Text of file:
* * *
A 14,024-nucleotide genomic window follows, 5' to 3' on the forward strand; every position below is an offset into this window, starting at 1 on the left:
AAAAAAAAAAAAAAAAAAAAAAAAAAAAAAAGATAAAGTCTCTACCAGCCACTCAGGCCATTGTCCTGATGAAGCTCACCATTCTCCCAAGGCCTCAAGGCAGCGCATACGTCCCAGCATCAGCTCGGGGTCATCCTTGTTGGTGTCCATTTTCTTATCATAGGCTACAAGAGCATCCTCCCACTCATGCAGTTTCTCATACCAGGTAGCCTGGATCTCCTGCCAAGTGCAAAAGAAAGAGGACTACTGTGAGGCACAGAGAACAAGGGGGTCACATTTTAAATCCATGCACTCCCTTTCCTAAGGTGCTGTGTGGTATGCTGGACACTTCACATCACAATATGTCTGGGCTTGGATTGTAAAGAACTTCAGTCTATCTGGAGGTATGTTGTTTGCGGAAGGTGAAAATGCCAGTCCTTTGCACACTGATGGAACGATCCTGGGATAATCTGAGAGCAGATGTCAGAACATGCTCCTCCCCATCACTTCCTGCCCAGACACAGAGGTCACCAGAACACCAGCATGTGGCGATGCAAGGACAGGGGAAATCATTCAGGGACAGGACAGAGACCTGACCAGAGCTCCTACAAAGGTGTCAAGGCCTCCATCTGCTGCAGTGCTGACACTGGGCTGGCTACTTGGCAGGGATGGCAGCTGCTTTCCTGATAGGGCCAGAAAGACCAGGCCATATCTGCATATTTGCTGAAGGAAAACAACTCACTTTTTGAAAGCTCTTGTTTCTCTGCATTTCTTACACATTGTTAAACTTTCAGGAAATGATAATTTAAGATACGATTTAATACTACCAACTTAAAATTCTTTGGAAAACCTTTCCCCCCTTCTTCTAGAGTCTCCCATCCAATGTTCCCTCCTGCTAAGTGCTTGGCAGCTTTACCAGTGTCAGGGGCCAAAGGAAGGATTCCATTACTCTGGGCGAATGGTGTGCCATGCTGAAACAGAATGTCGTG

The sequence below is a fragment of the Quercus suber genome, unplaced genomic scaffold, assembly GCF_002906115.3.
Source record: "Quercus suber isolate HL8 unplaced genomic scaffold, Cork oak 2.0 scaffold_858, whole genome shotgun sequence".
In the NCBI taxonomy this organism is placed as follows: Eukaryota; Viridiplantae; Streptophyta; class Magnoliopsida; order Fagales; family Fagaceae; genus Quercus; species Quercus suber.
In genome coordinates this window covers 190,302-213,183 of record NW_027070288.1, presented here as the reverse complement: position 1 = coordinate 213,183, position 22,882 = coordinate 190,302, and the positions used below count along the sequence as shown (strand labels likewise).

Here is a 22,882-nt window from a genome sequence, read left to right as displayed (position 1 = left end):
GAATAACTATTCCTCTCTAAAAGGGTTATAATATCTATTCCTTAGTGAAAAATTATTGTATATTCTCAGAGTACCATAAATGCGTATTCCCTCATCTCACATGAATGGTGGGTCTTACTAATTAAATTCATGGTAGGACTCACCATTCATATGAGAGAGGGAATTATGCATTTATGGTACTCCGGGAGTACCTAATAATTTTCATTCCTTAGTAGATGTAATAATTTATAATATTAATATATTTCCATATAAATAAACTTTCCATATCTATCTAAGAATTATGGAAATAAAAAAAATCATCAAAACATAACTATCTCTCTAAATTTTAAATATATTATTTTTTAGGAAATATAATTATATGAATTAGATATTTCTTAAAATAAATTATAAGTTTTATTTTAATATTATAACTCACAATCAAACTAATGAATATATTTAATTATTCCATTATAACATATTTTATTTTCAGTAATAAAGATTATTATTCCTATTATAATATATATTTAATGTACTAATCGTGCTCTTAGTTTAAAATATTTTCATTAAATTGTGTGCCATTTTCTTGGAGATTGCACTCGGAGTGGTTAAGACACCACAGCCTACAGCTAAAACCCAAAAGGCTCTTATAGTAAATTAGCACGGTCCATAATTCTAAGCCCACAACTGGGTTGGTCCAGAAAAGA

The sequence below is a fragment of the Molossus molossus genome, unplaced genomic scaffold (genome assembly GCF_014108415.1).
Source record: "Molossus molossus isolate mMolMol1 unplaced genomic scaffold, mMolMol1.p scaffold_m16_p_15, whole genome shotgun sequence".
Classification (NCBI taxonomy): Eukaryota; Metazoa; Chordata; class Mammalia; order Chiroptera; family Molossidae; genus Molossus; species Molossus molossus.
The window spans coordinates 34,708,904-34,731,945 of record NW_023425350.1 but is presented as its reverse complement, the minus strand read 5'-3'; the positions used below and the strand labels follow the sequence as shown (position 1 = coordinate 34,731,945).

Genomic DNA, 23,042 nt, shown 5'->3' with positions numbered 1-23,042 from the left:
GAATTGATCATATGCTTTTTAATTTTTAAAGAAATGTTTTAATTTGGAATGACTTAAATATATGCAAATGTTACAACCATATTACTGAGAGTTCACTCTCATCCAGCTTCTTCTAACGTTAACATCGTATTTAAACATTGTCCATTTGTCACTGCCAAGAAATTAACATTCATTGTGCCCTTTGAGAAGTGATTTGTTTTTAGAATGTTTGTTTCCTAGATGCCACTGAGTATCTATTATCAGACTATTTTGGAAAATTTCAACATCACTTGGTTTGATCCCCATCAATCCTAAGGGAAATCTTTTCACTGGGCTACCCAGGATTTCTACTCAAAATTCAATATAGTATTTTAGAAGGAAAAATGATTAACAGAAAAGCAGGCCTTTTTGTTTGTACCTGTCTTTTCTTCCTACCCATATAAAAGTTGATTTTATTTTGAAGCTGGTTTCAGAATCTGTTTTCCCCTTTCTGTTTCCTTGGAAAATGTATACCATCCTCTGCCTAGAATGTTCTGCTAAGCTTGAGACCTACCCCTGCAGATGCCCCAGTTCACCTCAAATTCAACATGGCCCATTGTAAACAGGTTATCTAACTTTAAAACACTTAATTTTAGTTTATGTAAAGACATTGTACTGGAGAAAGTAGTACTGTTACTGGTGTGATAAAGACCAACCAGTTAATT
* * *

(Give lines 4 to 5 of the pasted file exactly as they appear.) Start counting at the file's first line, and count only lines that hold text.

Source record: "Quercus suber isolate HL8 unplaced genomic scaffold, Cork oak 2.0 scaffold_858, whole genome shotgun sequence".
In the NCBI taxonomy this organism is placed as follows: Eukaryota; Viridiplantae; Streptophyta; class Magnoliopsida; order Fagales; family Fagaceae; genus Quercus; species Quercus suber.